As many Family Medicine colleagues across the United States complete residency, I find myself looking back to those challenging yet invigorating years. Residency training certainly solidified my clinical skills, from diabetes to pregnancy labor management, but also heightened my interest in social issues. Training in Western North Carolina meant working in a non-Medicaid expansion state where Black babies were three times more likely to die within their first year of life than white babies and where those struggling with opioid addiction were often marginalized. Each day seemingly brought more patients enduring the direct consequences of unresolved systemic problems. It was heartening to see a medical community stepping up to fill existing gaps: creating a free care infrastructure for the uninsured; targeting health disparities in the delivery room by empowering doulas for Black and Brown moms-to-be; and leveraging physician privilege by raising their voices to aid the ostracized. Examples like these fueled a desire to find avenues to advocate for my patients and their families beyond clinical encounters.
Last summer I moved to Washington, D.C. to begin a health policy fellowship. At the Robert Graham Center, I joined a small team of clinician-researchers, social scientists, geographers, and economists working closely on policy relevant primary care research. Since its inception 20 years ago, the Robert Graham Center has built a lasting tradition of training and mentoring primary care researchers via its monthly Visiting Scholars Program and yearly fellowship. A scholar’s visit tends to be oriented around a single project, like this story map examining sex education legislation across the United States. Meanwhile, fellows experience a much broader spectrum of activities spanning clinical care, medical student teaching, resident supervision, and multiple research projects. I gravitated towards the breadth of such experiences, optimistic that it would reveal new ways to become a stronger advocate.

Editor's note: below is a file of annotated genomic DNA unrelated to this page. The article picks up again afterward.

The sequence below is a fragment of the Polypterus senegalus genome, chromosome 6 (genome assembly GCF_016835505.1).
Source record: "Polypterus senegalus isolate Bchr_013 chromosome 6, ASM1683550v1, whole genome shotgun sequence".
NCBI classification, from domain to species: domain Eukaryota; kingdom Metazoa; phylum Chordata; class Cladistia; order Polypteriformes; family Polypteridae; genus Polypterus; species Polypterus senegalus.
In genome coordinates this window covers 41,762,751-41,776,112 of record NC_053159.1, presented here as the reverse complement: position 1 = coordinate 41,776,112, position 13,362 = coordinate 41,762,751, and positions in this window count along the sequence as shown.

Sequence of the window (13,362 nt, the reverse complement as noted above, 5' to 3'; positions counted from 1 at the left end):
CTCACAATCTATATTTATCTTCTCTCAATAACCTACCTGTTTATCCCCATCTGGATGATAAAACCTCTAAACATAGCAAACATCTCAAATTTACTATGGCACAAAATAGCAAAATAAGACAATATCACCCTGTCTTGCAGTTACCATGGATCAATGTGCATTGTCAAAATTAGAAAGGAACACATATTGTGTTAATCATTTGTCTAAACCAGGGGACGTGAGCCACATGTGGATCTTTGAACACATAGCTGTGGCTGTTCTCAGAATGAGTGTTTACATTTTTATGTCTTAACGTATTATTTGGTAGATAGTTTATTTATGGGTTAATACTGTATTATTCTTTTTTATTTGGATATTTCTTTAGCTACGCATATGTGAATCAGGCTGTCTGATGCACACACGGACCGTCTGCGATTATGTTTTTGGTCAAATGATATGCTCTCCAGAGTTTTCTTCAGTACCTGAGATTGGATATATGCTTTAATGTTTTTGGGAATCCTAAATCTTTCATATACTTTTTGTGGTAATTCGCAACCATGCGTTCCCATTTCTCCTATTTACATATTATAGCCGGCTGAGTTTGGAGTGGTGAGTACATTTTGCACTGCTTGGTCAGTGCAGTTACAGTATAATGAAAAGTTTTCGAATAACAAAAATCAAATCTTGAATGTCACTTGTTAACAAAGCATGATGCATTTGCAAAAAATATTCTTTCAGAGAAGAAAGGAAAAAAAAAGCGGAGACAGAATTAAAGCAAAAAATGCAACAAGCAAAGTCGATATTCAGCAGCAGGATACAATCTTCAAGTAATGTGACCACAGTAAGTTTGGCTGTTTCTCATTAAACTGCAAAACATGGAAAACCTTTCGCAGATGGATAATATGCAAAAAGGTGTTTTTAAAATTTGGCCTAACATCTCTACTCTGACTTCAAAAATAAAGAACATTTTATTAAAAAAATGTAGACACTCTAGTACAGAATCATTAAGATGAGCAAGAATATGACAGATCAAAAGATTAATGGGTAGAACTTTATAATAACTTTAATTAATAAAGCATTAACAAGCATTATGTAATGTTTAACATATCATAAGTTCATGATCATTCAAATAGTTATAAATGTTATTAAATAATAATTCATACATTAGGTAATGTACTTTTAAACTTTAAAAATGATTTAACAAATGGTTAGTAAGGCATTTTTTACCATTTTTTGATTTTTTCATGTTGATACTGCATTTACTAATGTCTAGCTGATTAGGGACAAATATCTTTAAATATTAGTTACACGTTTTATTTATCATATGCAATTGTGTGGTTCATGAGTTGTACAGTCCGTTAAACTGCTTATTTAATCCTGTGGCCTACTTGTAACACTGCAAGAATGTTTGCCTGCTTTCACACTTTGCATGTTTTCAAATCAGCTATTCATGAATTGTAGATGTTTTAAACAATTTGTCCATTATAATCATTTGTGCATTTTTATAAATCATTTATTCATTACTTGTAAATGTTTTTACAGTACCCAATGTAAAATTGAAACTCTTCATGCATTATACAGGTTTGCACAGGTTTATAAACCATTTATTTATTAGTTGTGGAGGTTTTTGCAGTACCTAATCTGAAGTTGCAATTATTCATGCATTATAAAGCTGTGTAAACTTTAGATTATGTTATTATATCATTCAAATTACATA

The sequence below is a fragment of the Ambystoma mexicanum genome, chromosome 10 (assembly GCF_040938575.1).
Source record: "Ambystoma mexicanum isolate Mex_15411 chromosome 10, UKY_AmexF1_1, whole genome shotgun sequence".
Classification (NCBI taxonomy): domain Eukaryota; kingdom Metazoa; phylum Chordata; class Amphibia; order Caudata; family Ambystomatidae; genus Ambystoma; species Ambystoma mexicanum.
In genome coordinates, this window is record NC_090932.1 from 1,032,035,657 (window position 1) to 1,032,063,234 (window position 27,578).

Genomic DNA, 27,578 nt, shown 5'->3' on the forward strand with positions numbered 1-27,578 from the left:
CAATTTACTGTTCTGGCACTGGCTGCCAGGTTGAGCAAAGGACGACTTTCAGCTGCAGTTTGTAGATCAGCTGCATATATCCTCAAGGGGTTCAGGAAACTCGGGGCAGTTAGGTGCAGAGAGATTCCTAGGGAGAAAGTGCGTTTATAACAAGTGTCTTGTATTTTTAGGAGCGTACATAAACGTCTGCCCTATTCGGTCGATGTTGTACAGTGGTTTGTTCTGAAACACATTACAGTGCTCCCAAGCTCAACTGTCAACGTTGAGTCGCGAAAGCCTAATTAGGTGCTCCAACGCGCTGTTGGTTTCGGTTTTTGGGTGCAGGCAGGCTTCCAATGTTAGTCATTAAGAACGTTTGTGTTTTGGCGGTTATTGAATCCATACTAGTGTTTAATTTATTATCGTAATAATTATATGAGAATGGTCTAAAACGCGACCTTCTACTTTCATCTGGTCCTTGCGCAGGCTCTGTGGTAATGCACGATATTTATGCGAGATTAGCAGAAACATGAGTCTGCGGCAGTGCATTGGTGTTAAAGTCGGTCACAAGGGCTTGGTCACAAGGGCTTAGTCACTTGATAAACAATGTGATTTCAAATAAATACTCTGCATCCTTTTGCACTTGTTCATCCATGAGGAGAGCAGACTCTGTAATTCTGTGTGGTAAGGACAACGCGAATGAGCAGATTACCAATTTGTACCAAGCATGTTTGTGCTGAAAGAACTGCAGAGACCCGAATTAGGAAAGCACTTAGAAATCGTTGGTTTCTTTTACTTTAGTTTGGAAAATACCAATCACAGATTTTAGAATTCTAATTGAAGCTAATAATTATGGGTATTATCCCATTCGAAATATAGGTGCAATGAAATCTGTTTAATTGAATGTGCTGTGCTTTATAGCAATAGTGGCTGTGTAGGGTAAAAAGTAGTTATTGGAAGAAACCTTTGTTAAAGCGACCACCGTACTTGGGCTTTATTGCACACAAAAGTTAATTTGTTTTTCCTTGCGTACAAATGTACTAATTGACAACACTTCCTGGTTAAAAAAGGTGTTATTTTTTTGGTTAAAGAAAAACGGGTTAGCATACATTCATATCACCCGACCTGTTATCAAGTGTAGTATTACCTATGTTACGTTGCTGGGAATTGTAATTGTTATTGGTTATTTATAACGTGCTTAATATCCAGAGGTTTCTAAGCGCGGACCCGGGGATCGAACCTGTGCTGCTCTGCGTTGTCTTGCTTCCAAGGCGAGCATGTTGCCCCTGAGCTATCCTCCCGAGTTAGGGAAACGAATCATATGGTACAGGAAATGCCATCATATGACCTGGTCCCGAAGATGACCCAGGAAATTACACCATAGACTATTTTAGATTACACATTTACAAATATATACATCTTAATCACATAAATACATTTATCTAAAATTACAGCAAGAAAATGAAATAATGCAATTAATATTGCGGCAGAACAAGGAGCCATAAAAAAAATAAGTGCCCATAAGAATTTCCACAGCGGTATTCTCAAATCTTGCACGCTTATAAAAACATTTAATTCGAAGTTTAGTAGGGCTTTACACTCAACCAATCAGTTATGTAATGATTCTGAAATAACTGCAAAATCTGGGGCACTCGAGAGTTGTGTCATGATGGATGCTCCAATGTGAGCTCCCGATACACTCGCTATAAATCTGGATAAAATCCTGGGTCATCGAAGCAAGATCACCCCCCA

As I reflect on this fellowship year, several factors were particularly critical to my success and would likely be invaluable to other early career physicians pursuing a career with policy, advocacy, or research elements in primary care.
Autonomy. Throughout the year, I had the freedom to craft my own research questions and to lead projects as they progressed. While some of this work has led to publications and presentations, I am particularly proud of leading an expert panel on the impact of Teaching Health Centers (THC) at the Capitol. As a recent THC graduate, I had the privilege of highlighting the benefits of my training as policymakers considered the program’s future funding. Autonomy in this supportive learning environment made my successes and failures much more meaningful.